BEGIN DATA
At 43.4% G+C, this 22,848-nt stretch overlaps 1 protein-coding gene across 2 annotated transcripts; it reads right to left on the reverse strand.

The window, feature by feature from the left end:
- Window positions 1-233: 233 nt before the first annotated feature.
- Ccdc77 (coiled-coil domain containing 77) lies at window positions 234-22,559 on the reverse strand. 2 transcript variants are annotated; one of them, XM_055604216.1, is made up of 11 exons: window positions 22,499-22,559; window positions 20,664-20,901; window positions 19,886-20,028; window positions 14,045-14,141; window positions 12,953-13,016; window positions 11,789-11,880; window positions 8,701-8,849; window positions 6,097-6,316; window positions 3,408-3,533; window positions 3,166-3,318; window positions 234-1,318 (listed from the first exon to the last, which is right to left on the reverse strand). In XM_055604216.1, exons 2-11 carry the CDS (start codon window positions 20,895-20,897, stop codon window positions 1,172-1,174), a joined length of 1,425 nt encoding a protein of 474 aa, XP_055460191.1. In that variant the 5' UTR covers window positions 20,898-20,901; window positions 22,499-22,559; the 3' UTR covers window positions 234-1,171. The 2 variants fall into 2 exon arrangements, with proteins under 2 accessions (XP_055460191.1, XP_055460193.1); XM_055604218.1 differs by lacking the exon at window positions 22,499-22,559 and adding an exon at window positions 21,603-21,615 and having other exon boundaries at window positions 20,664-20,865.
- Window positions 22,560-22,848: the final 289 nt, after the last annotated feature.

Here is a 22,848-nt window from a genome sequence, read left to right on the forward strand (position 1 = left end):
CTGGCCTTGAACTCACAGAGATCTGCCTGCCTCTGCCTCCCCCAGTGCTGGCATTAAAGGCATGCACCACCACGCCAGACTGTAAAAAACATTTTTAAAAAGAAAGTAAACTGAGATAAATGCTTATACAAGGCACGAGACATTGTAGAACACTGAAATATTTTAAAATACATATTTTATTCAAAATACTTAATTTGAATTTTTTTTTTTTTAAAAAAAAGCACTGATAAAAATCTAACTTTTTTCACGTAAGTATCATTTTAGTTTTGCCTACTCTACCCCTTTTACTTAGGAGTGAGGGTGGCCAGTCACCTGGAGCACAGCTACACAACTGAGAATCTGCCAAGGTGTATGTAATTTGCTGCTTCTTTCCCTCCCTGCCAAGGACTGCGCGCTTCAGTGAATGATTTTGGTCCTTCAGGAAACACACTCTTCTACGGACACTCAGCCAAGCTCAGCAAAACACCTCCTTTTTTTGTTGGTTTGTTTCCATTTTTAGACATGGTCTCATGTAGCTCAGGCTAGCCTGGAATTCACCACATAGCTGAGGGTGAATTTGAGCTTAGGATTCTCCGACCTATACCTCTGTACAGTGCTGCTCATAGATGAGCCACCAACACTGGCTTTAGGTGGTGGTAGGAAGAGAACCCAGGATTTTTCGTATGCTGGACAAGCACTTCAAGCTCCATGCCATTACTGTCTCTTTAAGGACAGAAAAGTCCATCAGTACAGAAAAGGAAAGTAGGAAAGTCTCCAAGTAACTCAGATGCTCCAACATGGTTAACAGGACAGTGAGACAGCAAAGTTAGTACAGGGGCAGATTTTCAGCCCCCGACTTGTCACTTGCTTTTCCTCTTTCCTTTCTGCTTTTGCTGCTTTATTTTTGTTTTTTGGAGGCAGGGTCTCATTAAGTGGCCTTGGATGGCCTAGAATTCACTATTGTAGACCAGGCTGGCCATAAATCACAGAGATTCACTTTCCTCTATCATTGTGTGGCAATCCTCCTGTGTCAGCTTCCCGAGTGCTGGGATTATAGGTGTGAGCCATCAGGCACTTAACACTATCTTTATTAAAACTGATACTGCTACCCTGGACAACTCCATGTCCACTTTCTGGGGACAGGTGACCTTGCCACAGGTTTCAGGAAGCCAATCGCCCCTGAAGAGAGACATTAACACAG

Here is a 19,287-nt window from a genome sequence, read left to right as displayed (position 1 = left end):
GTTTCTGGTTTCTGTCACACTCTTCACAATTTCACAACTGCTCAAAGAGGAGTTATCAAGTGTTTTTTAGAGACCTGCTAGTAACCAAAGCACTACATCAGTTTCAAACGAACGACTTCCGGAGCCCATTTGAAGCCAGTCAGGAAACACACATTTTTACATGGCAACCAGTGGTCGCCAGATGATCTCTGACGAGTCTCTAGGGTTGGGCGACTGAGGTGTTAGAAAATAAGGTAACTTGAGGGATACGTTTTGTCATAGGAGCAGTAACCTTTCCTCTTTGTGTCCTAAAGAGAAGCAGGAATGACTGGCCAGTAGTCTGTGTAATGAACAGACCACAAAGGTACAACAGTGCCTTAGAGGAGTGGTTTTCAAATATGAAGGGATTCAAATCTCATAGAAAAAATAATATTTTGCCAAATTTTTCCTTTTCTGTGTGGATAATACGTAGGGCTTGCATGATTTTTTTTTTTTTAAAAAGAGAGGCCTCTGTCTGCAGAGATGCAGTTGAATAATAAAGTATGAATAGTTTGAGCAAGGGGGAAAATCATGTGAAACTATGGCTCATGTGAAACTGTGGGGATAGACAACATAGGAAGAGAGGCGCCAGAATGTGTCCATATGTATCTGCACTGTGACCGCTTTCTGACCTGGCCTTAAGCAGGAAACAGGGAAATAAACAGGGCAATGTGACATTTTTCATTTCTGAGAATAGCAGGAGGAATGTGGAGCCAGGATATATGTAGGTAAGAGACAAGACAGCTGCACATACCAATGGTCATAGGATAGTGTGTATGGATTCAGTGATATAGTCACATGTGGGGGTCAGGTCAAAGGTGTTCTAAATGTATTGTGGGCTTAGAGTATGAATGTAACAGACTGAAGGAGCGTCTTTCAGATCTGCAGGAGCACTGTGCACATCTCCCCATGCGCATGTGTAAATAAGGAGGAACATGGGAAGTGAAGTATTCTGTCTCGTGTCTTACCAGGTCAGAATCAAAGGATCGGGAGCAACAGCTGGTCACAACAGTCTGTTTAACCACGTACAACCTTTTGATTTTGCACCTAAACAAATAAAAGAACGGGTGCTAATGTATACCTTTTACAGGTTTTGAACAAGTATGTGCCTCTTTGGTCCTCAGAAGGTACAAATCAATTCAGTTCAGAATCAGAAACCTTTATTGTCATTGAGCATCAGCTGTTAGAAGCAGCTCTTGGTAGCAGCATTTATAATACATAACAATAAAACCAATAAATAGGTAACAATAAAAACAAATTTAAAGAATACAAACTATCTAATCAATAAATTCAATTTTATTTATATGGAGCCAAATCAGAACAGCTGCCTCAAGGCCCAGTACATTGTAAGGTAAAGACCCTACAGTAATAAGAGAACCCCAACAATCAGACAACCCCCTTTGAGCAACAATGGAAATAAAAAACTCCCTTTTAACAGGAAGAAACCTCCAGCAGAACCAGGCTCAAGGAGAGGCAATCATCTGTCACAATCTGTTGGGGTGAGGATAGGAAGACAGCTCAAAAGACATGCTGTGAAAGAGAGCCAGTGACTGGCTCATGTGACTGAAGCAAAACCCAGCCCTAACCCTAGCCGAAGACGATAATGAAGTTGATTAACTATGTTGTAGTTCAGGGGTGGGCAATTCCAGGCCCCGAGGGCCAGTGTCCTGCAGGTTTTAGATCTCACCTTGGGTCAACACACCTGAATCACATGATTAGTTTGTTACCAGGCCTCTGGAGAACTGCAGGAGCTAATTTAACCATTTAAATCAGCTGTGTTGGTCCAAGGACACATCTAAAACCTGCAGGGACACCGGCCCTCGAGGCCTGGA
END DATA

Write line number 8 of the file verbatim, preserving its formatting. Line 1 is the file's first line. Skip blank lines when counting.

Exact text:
Here is a 19,287-nt window from a genome sequence, read left to right as displayed (position 1 = left end):